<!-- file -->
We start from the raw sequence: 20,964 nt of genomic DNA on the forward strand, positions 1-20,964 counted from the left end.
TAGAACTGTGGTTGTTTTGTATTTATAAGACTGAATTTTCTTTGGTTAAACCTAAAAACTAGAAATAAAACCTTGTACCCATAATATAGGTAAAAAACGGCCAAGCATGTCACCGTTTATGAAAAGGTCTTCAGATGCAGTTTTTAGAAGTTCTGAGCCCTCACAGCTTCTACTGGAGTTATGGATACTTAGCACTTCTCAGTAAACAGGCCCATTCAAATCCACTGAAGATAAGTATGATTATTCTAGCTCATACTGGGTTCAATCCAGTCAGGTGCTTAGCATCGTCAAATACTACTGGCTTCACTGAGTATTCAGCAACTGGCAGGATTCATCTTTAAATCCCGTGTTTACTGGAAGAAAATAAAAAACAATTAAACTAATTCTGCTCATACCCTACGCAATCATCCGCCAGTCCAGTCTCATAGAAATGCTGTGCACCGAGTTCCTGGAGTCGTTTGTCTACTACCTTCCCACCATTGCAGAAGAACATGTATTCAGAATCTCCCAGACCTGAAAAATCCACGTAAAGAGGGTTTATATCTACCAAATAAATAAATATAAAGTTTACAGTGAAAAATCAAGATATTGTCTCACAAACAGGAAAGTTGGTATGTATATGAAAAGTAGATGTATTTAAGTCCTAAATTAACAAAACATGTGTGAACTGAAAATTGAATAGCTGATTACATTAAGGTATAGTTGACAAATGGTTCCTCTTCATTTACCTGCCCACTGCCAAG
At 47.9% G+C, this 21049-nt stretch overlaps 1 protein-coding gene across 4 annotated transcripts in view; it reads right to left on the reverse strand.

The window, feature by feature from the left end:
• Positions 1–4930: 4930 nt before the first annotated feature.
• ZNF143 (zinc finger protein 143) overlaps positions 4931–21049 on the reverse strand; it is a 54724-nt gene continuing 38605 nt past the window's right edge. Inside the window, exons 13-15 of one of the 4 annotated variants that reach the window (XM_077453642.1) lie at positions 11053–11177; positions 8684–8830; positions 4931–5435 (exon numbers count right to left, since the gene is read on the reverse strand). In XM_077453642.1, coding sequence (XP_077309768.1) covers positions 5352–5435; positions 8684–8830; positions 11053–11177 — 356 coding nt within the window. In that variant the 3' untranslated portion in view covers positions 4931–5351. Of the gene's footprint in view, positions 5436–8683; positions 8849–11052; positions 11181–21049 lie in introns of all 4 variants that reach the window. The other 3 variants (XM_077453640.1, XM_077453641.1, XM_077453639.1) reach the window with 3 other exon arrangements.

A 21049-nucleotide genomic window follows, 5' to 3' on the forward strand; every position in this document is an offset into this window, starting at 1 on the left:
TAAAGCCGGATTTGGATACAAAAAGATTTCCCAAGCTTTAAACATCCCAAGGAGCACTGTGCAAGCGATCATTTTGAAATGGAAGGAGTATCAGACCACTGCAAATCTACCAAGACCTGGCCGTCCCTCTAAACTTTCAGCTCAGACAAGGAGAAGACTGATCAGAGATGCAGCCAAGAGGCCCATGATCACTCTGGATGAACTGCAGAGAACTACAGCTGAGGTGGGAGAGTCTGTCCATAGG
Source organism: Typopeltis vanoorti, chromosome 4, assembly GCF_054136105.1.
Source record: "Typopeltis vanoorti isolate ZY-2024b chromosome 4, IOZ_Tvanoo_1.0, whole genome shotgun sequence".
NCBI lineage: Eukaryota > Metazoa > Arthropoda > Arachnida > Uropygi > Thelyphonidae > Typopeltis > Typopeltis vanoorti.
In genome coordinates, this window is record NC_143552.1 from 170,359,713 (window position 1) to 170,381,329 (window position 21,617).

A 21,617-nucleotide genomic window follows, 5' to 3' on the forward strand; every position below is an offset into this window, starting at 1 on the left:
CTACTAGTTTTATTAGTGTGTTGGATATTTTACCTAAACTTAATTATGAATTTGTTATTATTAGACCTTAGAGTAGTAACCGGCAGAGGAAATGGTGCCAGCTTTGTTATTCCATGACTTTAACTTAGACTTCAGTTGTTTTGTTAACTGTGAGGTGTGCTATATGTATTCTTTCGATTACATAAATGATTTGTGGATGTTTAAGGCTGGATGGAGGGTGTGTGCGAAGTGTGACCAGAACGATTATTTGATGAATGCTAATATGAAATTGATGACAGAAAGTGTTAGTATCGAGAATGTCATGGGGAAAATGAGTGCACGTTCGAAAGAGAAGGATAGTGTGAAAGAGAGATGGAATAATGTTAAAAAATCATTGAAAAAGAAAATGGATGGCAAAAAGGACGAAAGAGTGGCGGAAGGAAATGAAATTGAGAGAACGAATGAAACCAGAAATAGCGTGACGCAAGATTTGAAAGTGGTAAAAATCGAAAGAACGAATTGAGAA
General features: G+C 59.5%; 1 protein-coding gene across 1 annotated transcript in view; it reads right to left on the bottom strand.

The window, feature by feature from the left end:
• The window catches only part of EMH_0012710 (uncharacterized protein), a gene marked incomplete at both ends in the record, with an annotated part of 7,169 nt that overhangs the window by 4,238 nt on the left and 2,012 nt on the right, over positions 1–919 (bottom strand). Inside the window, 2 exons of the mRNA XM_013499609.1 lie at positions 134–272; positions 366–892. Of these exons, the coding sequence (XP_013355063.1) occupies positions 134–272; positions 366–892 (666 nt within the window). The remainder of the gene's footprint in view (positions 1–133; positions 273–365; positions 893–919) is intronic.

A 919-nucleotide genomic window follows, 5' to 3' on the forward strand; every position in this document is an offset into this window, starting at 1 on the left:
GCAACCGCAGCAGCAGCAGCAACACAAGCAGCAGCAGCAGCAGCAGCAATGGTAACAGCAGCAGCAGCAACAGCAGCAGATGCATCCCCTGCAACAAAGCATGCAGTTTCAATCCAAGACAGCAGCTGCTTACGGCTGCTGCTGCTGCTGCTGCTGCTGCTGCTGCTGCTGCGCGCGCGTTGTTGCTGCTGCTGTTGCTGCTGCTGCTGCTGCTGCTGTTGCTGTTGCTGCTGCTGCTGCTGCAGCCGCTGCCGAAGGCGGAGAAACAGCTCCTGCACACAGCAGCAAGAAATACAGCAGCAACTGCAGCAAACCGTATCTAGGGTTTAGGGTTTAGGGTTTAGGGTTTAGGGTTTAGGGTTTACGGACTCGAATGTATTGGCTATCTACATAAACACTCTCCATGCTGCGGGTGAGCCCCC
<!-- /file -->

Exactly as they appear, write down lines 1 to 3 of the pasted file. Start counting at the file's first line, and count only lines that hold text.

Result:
We start from the raw sequence: 20,964 nt of genomic DNA on the forward strand, positions 1-20,964 counted from the left end.
TAGAACTGTGGTTGTTTTGTATTTATAAGACTGAATTTTCTTTGGTTAAACCTAAAAACTAGAAATAAAACCTTGTACCCATAATATAGGTAAAAAACGGCCAAGCATGTCACCGTTTATGAAAAGGTCTTCAGATGCAGTTTTTAGAAGTTCTGAGCCCTCACAGCTTCTACTGGAGTTATGGATACTTAGCACTTCTCAGTAAACAGGCCCATTCAAATCCACTGAAGATAAGTATGATTATTCTAGCTCATACTGGGTTCAATCCAGTCAGGTGCTTAGCATCGTCAAATACTACTGGCTTCACTGAGTATTCAGCAACTGGCAGGATTCATCTTTAAATCCCGTGTTTACTGGAAGAAAATAAAAAACAATTAAACTAATTCTGCTCATACCCTACGCAATCATCCGCCAGTCCAGTCTCATAGAAATGCTGTGCACCGAGTTCCTGGAGTCGTTTGTCTACTACCTTCCCACCATTGCAGAAGAACATGTATTCAGAATCTCCCAGACCTGAAAAATCCACGTAAAGAGGGTTTATATCTACCAAATAAATAAATATAAAGTTTACAGTGAAAAATCAAGATATTGTCTCACAAACAGGAAAGTTGGTATGTATATGAAAAGTAGATGTATTTAAGTCCTAAATTAACAAAACATGTGTGAACTGAAAATTGAATAGCTGATTACATTAAGGTATAGTTGACAAATGGTTCCTCTTCATTTACCTGCCCACTGCCAAG
At 47.9% G+C, this 21049-nt stretch overlaps 1 protein-coding gene across 4 annotated transcripts in view; it reads right to left on the reverse strand.